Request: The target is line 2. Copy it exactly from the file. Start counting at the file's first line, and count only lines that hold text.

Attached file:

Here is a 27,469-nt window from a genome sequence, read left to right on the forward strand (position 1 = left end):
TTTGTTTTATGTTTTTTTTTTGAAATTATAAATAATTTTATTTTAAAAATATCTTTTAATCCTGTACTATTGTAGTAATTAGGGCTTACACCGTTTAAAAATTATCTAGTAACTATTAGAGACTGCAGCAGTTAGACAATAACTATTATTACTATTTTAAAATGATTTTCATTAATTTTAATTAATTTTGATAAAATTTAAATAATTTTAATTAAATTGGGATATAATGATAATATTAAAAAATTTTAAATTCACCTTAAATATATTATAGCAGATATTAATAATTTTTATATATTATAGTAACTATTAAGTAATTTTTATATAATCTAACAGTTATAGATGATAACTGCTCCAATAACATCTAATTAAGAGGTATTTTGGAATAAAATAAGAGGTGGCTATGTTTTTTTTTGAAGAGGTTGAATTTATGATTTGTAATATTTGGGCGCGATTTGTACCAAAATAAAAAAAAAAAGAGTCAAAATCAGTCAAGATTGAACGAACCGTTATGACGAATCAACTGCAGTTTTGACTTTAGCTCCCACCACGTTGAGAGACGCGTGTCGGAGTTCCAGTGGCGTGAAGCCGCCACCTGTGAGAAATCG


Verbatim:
TTTGTTTTATGTTTTTTTTTTGAAATTATAAATAATTTTATTTTAAAAATATCTTTTAATCCTGTACTATTGTAGTAATTAGGGCTTACACCGTTTAAAAATTATCTAGTAACTATTAGAGACTGCAGCAGTTAGACAATAACTATTATTACTATTTTAAAATGATTTTCATTAATTTTAATTAATTTTGATAAAATTTAAATAATTTTAATTAAATTGGGATATAATGATAATATTAAAAAATTTTAAATTCACCTTAAATATATTATAGCAGATATTAATAATTTTTATATATTATAGTAACTATTAAGTAATTTTTATATAATCTAACAGTTATAGATGATAACTGCTCCAATAACATCTAATTAAGAGGTATTTTGGAATAAAATAAGAGGTGGCTATGTTTTTTTTTGAAGAGGTTGAATTTATGATTTGTAATATTTGGGCGCGATTTGTACCAAAATAAAAAAAAAAAGAGTCAAAATCAGTCAAGATTGAACGAACCGTTATGACGAATCAACTGCAGTTTTGACTTTAGCTCCCACCACGTTGAGAGACGCGTGTCGGAGTTCCAGTGGCGTGAAGCCGCCACCTGTGAGAAATCG